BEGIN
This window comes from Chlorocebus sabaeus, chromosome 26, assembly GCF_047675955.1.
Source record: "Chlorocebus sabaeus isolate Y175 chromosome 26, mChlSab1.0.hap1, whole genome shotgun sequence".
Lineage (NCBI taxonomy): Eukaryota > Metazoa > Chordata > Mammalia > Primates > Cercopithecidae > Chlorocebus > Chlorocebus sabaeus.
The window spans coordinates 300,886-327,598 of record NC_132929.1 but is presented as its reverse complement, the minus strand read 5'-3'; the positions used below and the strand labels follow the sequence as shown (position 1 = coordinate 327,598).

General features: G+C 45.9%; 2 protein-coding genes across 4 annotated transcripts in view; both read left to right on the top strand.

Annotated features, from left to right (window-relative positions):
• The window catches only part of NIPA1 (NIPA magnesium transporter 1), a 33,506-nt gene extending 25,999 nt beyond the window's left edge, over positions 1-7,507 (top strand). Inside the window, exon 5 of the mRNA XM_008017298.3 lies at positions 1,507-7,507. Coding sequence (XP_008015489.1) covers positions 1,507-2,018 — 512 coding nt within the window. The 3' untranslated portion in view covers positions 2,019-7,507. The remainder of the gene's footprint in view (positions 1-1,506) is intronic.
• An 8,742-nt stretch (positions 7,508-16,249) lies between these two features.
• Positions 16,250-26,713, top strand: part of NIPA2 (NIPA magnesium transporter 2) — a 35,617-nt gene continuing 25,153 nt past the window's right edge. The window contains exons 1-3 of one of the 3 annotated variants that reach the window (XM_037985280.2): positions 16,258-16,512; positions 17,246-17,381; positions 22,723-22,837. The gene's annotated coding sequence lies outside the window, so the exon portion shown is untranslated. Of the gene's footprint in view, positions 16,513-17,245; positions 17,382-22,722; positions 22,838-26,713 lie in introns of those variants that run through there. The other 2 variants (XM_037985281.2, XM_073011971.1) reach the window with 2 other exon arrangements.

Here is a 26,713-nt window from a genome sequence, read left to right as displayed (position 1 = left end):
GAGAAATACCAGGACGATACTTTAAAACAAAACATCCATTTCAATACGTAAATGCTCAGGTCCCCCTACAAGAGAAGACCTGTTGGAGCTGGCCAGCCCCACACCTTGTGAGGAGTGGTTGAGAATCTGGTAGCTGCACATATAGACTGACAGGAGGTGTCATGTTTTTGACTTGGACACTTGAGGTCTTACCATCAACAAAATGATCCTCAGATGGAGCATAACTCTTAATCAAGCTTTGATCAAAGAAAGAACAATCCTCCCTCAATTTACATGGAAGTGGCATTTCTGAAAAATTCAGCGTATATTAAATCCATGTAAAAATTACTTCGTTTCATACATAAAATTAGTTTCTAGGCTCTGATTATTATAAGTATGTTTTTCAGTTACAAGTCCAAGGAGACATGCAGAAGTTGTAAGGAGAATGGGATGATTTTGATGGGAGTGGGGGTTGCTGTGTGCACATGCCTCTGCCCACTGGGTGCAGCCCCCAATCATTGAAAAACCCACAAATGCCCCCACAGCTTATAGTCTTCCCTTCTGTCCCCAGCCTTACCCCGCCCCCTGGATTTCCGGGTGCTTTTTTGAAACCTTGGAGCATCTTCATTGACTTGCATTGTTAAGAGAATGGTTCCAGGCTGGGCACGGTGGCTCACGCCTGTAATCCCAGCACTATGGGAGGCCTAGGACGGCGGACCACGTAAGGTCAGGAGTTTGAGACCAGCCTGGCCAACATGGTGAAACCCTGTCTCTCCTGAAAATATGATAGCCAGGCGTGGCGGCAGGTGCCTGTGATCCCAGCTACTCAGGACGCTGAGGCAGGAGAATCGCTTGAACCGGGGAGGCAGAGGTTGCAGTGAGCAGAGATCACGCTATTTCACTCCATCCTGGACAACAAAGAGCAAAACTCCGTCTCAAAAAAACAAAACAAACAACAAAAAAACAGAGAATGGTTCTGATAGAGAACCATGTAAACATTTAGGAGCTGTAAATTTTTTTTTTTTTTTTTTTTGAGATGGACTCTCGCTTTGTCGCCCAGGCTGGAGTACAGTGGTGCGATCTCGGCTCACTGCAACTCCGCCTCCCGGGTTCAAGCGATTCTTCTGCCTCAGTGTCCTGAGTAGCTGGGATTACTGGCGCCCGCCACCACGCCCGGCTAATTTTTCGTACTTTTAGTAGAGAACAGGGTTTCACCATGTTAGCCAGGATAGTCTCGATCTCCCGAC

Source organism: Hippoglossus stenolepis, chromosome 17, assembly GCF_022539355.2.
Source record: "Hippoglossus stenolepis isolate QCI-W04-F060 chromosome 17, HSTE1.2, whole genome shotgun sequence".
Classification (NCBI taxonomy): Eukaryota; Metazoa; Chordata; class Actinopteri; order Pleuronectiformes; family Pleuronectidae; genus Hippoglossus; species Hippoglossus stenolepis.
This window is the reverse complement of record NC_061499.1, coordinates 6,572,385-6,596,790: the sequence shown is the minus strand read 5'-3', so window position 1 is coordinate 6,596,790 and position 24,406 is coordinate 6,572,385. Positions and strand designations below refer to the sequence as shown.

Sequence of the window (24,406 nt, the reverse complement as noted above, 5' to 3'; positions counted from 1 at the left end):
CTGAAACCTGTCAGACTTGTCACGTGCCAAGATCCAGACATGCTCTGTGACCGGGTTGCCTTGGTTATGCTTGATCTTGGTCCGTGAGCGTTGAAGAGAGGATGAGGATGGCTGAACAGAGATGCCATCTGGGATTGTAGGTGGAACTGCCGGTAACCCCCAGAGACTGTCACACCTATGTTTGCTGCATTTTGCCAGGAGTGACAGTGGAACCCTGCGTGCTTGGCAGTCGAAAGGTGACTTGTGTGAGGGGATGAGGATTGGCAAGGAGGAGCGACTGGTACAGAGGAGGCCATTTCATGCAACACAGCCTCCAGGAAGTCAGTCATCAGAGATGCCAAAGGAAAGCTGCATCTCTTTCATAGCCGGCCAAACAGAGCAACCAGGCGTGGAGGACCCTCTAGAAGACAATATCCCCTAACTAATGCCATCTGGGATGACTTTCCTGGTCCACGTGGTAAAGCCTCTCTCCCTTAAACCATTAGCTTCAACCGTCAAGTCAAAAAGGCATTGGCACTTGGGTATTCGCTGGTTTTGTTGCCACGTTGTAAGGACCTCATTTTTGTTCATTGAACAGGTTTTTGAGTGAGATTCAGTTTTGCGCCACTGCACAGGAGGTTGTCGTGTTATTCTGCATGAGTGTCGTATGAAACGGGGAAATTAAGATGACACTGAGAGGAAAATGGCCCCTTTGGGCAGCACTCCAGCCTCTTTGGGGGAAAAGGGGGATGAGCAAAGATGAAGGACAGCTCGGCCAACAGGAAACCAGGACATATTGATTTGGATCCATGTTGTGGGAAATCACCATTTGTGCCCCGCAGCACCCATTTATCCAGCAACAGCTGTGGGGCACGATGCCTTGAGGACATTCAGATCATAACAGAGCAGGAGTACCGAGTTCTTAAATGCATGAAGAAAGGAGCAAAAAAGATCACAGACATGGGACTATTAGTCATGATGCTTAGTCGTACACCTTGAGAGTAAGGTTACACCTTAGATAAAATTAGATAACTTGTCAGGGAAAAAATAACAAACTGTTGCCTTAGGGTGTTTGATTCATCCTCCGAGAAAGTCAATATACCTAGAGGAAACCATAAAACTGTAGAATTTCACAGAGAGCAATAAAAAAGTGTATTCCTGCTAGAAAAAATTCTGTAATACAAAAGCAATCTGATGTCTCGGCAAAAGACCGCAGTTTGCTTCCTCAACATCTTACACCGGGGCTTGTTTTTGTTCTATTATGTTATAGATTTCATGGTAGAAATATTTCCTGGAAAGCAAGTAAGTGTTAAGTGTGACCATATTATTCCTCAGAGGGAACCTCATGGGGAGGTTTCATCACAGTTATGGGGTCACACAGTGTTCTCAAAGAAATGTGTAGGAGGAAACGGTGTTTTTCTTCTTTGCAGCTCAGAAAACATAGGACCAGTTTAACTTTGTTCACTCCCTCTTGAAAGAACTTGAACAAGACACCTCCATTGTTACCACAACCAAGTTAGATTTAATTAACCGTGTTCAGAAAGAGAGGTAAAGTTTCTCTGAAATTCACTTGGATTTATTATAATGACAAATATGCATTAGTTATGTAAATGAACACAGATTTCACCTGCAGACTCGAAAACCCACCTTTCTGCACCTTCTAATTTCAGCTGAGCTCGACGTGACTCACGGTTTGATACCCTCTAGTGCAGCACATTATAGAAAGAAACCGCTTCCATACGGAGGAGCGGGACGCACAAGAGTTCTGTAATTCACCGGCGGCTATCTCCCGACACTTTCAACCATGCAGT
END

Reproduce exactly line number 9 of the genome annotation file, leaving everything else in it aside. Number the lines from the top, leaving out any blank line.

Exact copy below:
• Positions 16,250-26,713, top strand: part of NIPA2 (NIPA magnesium transporter 2) — a 35,617-nt gene continuing 25,153 nt past the window's right edge. The window contains exons 1-3 of one of the 3 annotated variants that reach the window (XM_037985280.2): positions 16,258-16,512; positions 17,246-17,381; positions 22,723-22,837. The gene's annotated coding sequence lies outside the window, so the exon portion shown is untranslated. Of the gene's footprint in view, positions 16,513-17,245; positions 17,382-22,722; positions 22,838-26,713 lie in introns of those variants that run through there. The other 2 variants (XM_037985281.2, XM_073011971.1) reach the window with 2 other exon arrangements.